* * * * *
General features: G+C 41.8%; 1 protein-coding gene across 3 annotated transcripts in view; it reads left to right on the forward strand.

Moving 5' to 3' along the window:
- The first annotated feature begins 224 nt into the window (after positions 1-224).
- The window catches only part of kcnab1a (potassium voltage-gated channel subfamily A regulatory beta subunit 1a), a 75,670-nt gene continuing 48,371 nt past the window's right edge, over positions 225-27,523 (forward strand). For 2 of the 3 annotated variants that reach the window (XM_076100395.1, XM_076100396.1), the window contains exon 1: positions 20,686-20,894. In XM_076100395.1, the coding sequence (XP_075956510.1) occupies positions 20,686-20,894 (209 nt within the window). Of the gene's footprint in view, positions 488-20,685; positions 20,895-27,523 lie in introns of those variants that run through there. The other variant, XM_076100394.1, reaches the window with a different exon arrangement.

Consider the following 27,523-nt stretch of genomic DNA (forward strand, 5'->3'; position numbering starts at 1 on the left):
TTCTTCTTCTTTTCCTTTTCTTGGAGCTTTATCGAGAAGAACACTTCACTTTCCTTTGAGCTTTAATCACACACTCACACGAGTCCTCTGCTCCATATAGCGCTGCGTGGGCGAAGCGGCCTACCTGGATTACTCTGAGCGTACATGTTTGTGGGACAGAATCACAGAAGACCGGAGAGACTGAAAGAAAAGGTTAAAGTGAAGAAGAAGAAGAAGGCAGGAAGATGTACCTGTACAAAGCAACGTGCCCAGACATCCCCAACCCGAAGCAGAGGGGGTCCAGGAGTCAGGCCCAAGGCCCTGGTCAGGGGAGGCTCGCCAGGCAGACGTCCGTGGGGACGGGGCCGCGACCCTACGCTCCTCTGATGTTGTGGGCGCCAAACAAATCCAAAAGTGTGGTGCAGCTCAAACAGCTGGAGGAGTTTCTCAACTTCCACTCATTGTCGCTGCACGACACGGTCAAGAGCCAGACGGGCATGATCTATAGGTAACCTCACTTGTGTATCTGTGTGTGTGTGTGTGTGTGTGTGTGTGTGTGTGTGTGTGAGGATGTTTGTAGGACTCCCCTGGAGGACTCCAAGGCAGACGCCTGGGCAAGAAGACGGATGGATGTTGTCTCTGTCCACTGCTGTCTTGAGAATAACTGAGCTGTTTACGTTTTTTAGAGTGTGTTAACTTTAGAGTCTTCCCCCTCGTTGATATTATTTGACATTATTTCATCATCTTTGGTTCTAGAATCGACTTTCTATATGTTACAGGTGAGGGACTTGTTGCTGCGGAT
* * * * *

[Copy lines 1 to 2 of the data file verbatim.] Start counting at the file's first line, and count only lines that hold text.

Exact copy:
General features: G+C 41.8%; 1 protein-coding gene across 3 annotated transcripts in view; it reads left to right on the forward strand.

Moving 5' to 3' along the window: